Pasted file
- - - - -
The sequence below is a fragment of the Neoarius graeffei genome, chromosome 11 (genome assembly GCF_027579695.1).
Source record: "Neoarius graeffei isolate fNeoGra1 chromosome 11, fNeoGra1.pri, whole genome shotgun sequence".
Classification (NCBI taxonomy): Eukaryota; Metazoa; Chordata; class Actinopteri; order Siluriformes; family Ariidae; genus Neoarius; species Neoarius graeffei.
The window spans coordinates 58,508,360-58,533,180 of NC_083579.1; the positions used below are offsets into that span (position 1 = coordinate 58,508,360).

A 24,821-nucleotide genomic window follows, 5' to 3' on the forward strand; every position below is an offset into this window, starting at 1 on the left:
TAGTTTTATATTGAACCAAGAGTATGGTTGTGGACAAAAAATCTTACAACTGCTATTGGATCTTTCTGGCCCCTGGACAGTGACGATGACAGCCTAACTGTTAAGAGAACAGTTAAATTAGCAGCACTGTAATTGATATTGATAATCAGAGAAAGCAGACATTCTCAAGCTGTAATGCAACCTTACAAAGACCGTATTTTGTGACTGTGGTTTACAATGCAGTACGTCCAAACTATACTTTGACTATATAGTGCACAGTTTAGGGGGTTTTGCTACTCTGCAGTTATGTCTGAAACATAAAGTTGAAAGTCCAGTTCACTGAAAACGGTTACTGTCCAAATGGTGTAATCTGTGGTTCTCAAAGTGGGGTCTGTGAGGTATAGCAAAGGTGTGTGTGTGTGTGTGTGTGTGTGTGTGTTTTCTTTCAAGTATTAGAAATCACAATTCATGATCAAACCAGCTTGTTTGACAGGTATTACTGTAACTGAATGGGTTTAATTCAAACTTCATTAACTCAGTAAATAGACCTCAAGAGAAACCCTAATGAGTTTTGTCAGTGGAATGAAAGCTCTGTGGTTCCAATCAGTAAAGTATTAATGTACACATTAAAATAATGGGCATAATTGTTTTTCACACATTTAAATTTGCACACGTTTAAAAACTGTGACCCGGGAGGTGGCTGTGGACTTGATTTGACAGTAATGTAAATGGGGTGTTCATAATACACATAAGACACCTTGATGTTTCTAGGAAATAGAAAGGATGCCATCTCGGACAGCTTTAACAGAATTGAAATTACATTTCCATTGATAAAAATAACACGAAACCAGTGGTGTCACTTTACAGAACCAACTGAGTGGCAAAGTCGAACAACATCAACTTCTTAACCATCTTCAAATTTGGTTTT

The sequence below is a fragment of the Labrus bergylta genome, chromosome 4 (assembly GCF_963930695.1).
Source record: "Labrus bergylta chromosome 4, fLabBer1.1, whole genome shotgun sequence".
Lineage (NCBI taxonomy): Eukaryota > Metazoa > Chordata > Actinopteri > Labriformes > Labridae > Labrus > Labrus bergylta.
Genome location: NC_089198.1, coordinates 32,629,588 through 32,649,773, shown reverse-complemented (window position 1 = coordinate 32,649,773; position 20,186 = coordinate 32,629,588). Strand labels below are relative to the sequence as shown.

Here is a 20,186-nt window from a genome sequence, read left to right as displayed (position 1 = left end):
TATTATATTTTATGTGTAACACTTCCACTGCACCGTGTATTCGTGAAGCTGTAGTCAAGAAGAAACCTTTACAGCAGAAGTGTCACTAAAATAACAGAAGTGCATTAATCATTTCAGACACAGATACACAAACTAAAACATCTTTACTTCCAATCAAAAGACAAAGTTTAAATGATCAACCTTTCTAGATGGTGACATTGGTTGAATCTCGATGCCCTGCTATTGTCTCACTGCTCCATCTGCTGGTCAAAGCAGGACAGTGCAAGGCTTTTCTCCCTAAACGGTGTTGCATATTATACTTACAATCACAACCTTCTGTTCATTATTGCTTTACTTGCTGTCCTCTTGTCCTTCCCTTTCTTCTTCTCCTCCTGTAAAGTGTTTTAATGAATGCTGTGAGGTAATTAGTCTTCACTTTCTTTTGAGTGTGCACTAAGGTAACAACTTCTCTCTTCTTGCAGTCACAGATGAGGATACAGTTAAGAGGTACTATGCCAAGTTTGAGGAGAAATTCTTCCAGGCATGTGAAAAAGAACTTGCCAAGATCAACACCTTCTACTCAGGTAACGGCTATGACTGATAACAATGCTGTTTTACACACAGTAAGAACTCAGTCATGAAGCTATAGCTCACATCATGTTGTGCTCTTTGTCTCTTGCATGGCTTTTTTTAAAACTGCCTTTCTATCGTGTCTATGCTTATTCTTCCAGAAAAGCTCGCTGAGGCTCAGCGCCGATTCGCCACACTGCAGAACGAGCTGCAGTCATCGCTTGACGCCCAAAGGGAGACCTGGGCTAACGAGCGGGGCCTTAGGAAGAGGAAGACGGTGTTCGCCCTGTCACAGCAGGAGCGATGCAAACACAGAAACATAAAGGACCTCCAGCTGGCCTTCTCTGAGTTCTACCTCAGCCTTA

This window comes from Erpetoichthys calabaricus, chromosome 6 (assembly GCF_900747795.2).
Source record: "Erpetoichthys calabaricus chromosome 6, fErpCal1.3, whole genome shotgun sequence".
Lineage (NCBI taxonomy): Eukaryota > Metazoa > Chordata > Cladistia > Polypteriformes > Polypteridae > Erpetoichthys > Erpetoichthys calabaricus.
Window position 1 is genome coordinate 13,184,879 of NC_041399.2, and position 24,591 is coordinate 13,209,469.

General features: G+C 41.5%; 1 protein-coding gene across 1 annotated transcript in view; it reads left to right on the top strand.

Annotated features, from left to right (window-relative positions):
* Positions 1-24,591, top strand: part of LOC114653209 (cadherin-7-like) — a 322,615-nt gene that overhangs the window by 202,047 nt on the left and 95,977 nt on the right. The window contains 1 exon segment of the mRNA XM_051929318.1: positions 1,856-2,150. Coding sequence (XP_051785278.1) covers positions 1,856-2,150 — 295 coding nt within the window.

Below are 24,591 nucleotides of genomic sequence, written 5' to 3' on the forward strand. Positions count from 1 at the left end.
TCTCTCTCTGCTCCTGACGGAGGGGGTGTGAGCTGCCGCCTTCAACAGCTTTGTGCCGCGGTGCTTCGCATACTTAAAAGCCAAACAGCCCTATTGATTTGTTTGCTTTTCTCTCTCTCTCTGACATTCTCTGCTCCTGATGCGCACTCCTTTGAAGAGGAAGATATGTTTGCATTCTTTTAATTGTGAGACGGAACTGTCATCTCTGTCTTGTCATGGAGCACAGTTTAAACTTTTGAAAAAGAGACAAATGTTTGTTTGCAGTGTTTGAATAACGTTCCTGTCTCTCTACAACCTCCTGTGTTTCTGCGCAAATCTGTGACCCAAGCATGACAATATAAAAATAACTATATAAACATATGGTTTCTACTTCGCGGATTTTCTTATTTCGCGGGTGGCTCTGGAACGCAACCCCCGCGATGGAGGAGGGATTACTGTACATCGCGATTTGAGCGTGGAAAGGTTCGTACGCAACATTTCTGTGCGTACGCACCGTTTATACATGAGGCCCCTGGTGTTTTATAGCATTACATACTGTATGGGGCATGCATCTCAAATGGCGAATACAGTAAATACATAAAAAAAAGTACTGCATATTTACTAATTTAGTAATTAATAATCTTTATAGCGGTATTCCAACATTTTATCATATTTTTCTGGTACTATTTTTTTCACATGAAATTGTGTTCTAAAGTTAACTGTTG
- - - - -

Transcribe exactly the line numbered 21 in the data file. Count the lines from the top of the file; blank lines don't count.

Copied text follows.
TCTCTCTCTGCTCCTGACGGAGGGGGTGTGAGCTGCCGCCTTCAACAGCTTTGTGCCGCGGTGCTTCGCATACTTAAAAGCCAAACAGCCCTATTGATTTGTTTGCTTTTCTCTCTCTCTCTGACATTCTCTGCTCCTGATGCGCACTCCTTTGAAGAGGAAGATATGTTTGCATTCTTTTAATTGTGAGACGGAACTGTCATCTCTGTCTTGTCATGGAGCACAGTTTAAACTTTTGAAAAAGAGACAAATGTTTGTTTGCAGTGTTTGAATAACGTTCCTGTCTCTCTACAACCTCCTGTGTTTCTGCGCAAATCTGTGACCCAAGCATGACAATATAAAAATAACTATATAAACATATGGTTTCTACTTCGCGGATTTTCTTATTTCGCGGGTGGCTCTGGAACGCAACCCCCGCGATGGAGGAGGGATTACTGTACATCGCGATTTGAGCGTGGAAAGGTTCGTACGCAACATTTCTGTGCGTACGCACCGTTTATACATGAGGCCCCTGGTGTTTTATAGCATTACATACTGTATGGGGCATGCATCTCAAATGGCGAATACAGTAAATACATAAAAAAAAGTACTGCATATTTACTAATTTAGTAATTAATAATCTTTATAGCGGTATTCCAACATTTTATCATATTTTTCTGGTACTATTTTTTTCACATGAAATTGTGTTCTAAAGTTAACTGTTG